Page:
“When it comes to Henry Miller, some of the best and most intimate footage of the infamous author has taken place within the comfort of his home.
We’ve seen Tom Schiller’s 1975 documentary from the inside of Miller’s bathroom, and now you can move out into the dining room and enjoy a meal with him in the 30-minute film Dinner With Henry.
“Directed by Richard Young, the rare doc took place when Miller was at the age of 87, a time when his better half was the actress / model Brenda Venus who also appears beside him in the film….
So today, take steal 30-minutes from your Monday and enjoy Dinner With Henry here.
(Thanks to Black Book for the lead)
“War is much in the news these days, to the great distress of the world. There is not a continent on Earth on which some form of violence is expressing our species capacity for hatred and cruelty. What did Henry Miller think of war and how it could be avoided?
Miller regarded war as the ultimate expression of anti-life. In the midst of World War Two, at the urging of his devoted follower Bern Porter, Miller wrote a pamphlet titledMurder the Murderer that set forth his position.
Not surprisingly, Miller’s views on war reflect his belief in the inviolability of the individual human conscience, and his condemnation of mass movements. War results because men surrender their individuality to the will of the herd⎯a herd that is manipulated to pursue the interests of a privileged few….”
Read the whole thing HERE!
Tonight! (Sunday) at the Henry Miller Library – join us for amazing audio under the redwoods courtesy of Radiotopia and Lea Thau, who will be in attendance! This is a big deal!! Check it:
Lea Thau is a Peabody Award-winning producer and director, and the creator and host of Radiotopia’s Strangers.
She was the Executive and Creative Director of the storytelling organization The Moth from 2001 to 2010, and created the enormously popular Moth podcast, as well as The Moth Radio Hour, for which she won a 2010 Peabody Award as Director, Producer and Co-host.
Thau has worked extensively with hundreds of individuals, one-on-one, to develop their stories, including Ethan Hawke, Margaret Cho, Darryl “DMC” MacDaniels, Marc Maron, Moby, Garrison Keillor, and many, many others. She’s the Director of Story Central.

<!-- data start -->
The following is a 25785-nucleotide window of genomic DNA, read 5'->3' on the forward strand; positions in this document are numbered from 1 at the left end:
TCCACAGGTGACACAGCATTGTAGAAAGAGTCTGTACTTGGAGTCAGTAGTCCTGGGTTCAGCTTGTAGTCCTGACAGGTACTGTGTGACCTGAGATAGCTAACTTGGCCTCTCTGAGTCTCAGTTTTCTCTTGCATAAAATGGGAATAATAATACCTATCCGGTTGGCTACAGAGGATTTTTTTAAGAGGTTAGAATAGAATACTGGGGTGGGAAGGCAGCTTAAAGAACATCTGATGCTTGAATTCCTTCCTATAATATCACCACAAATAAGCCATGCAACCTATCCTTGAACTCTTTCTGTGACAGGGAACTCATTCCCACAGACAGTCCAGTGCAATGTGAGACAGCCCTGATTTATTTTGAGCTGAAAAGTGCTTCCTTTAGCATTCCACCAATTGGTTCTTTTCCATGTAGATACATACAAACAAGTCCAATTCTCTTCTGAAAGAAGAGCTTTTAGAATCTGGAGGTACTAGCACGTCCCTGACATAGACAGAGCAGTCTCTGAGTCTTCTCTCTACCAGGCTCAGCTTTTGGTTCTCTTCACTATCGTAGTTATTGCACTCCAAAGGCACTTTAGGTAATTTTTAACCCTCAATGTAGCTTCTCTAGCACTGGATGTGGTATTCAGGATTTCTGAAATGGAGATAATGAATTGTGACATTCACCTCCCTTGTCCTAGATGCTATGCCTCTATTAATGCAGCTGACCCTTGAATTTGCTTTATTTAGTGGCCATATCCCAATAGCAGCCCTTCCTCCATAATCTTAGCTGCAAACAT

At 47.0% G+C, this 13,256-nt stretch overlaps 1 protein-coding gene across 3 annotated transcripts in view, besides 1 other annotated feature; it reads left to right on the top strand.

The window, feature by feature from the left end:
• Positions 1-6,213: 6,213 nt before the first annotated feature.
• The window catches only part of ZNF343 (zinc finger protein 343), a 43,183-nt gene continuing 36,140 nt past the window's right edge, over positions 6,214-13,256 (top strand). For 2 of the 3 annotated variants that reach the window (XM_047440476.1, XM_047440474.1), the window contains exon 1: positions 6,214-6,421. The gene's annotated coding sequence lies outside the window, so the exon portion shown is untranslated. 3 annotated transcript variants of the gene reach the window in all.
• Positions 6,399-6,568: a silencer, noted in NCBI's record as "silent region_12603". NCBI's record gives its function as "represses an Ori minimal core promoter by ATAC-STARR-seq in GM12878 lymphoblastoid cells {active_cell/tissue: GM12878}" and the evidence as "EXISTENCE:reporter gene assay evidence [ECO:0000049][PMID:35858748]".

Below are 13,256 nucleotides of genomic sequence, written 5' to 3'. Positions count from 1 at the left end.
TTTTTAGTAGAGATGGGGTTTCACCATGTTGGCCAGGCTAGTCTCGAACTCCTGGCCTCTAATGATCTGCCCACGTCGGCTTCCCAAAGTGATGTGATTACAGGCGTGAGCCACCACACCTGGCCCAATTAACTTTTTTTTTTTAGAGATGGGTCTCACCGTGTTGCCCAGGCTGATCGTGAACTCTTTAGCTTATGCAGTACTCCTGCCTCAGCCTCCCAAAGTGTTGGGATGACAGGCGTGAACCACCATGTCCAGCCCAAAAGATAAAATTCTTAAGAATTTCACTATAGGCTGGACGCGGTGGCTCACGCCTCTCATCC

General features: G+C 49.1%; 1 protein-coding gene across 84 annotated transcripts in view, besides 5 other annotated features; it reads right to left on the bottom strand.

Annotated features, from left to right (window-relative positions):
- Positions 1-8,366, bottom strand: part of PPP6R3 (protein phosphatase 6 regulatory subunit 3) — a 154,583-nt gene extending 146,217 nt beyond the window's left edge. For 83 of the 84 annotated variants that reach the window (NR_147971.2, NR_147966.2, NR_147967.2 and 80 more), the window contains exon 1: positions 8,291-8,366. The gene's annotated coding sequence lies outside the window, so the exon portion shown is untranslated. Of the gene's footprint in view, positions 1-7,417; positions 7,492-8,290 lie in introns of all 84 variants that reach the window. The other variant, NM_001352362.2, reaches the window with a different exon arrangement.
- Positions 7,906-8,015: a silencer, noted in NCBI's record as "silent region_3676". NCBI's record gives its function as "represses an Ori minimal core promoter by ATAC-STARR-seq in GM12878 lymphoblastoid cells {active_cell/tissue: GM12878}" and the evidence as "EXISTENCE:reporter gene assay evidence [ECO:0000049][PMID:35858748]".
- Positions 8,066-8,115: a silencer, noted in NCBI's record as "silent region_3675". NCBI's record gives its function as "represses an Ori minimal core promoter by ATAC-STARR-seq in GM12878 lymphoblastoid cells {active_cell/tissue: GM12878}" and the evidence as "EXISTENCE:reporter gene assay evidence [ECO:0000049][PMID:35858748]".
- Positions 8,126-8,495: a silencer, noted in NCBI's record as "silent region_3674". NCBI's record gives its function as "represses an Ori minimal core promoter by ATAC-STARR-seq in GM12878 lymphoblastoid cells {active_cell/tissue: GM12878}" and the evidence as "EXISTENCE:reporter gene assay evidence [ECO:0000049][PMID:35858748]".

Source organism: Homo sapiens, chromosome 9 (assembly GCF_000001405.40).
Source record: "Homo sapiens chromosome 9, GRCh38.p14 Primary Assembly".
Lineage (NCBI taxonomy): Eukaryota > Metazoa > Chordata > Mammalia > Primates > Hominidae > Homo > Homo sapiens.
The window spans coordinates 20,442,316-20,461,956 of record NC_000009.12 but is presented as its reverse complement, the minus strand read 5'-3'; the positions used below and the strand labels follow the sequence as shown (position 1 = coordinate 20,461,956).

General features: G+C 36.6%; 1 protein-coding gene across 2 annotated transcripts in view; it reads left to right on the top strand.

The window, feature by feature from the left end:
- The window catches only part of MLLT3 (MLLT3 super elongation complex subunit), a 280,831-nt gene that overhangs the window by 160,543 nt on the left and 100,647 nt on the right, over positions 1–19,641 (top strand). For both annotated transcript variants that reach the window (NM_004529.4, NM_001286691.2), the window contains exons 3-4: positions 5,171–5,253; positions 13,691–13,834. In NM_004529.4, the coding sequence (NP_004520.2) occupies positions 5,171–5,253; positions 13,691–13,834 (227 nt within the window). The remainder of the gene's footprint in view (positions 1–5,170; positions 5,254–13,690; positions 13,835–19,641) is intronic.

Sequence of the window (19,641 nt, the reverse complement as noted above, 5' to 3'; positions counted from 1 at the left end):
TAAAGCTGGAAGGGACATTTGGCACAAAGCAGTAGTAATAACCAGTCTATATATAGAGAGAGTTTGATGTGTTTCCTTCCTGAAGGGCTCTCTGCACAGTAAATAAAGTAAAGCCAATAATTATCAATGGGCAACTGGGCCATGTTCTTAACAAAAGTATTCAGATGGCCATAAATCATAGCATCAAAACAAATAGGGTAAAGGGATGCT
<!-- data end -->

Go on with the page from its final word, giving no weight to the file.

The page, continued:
Door at 8 pm. Free admission (donations appreciated.) Located 25 miles south of Carmel in Big Sur. Questions? Call us! 831-667-2574!
Check it out! It’s an audio promo for Sunday’s installment of Big Sur Sound and Story, curated by Radiotopia and its founder, Roman Mars, the man who “started a hushed radio revolution from his closet”!!!!
That’s right: sit back, close your eyes, and listen to incredible audio stories under the redwoods. Bring a layer (and a pillow!)
Doors at 8 pm. Free admission (donations accepted.) This Sunday, July 27th, at the Henry Miller Library, located at 48603 Highway 1, Big Sur, CA, just 1/4 mile south of Nepenthe restaurant.
Questions? Call us! 831-667-2574.
Miller’s love letter to Greece, “The Colossus of Maroussi.”
The UK Telegraph recently gave it a shout-out, noting, “Miller’s enthusiastic portrait of Corfu, Crete, Athens and their unforgettable characters, has worn remarkably well since being written in 1940-41.”
We often talk about the Tropics, Oranges, and Black Spring, but not enough about the Colossus. So, who’s read it? What’d you think? Has it indeed “aged well?”
[Oh, and you can also buy it from us directly here.]
Tonight! (Thurs) Week 6 of the Big Sur International Short Film Screening Series! Doors at 8 pm – admission is free (donations accepted.) Check the poster for the films!
“Henry Miller was one of those rare artists, like the English Romantic poet William Blake, to have achieved mastery in two media: language and paint.
“Though better known for his novels and essay collections, especially the notorious Tropic of Cancer, Miller was also a skilled and devoted watercolorist who painted throughout his writing career and beyond it. Unlike writing, which Miller considered work, his job, he regarded painting as play, a form of relaxation, a way to refresh and recharge his imagination.
“But watercolor painting also served Miller in a number of practical ways. When short of funds, as he often was, he used his watercolors to barter for services, such as dentistry, and goods, such as household supplies and food. Sales of watercolors at his numerous shows supplemented his slender royalty income from his published books.
“He also gave watercolors to people who had done him favors or sent him unsolicited presents or cash. After his banned Paris books were finally published in the U.S. during the 1960s and ran immediately to the top of the bestseller lists, Miller, on the advice of his tax attorney, used his watercolors to shelter his income by donating them to museums…”
Click here to read the rest of Arthur Hoyle’s recent piece on Miller the watercolorist in the Huffington Post!
Today! Two free events at the Library: 3-5 pm, it’s a book signing party with our friend Max DeVoe Talley, celebrating the release of his “Yesterday We Forget Tomorrow.”
Then from 6-8 pm, it’s a “Dylan Thomas Walking Tour of Greenwich Village” with Welsh poet Peter Thabit Jones, who will be reading some of Thomas’s work!
This means no Sound and Story tonight. But it’ll be back next Sunday with curators the Dinner Party Download, at 8 pm.